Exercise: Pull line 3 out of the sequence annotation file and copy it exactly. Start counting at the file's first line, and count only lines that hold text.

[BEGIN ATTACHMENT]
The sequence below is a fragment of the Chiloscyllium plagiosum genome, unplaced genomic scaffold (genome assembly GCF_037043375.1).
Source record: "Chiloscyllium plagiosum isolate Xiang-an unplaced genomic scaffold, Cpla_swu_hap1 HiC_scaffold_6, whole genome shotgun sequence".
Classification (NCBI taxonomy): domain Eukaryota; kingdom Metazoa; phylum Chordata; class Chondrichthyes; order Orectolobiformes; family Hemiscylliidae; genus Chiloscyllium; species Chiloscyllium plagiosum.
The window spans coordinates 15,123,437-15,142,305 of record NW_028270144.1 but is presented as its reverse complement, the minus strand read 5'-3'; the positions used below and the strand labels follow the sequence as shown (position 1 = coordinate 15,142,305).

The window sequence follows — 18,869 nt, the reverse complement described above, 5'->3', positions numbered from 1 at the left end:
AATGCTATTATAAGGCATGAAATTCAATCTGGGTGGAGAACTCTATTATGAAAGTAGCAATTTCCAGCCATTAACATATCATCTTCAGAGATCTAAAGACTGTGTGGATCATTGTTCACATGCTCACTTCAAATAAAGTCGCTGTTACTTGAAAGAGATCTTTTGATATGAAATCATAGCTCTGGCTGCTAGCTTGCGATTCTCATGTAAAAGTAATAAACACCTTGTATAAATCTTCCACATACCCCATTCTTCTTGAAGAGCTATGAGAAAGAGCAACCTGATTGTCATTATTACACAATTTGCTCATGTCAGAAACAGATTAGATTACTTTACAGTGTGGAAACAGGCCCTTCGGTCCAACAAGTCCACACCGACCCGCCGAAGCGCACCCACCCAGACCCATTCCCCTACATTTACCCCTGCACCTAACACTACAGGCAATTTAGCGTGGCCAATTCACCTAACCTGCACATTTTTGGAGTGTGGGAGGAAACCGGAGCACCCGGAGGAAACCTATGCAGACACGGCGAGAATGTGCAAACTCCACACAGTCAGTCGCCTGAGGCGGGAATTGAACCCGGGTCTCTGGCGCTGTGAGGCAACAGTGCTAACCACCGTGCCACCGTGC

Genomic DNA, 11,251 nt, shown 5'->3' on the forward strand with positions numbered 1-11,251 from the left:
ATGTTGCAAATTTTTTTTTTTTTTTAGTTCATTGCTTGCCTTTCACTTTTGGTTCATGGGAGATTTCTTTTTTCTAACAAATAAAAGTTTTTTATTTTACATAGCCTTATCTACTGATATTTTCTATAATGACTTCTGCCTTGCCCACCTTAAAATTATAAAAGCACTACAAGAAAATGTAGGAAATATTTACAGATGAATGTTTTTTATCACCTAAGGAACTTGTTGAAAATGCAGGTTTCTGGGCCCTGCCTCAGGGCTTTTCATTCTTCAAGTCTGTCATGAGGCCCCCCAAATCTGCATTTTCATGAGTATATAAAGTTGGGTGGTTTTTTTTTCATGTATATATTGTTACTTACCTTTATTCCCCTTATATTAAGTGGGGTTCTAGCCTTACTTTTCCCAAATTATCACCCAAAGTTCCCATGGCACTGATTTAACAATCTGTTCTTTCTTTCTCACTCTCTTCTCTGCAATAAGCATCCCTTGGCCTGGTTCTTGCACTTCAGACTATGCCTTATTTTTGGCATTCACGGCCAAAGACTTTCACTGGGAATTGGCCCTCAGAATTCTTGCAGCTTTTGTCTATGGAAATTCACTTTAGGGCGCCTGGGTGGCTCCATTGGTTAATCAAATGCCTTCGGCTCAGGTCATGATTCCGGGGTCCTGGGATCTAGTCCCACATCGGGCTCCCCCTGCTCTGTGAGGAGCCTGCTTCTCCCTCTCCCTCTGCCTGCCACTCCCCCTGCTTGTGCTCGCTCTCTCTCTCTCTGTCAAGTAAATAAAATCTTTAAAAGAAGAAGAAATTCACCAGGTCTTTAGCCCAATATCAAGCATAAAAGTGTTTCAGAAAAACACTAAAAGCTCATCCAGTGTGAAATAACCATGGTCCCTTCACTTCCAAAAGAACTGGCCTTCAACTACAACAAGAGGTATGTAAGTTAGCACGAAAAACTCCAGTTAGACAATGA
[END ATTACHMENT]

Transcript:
Classification (NCBI taxonomy): domain Eukaryota; kingdom Metazoa; phylum Chordata; class Chondrichthyes; order Orectolobiformes; family Hemiscylliidae; genus Chiloscyllium; species Chiloscyllium plagiosum.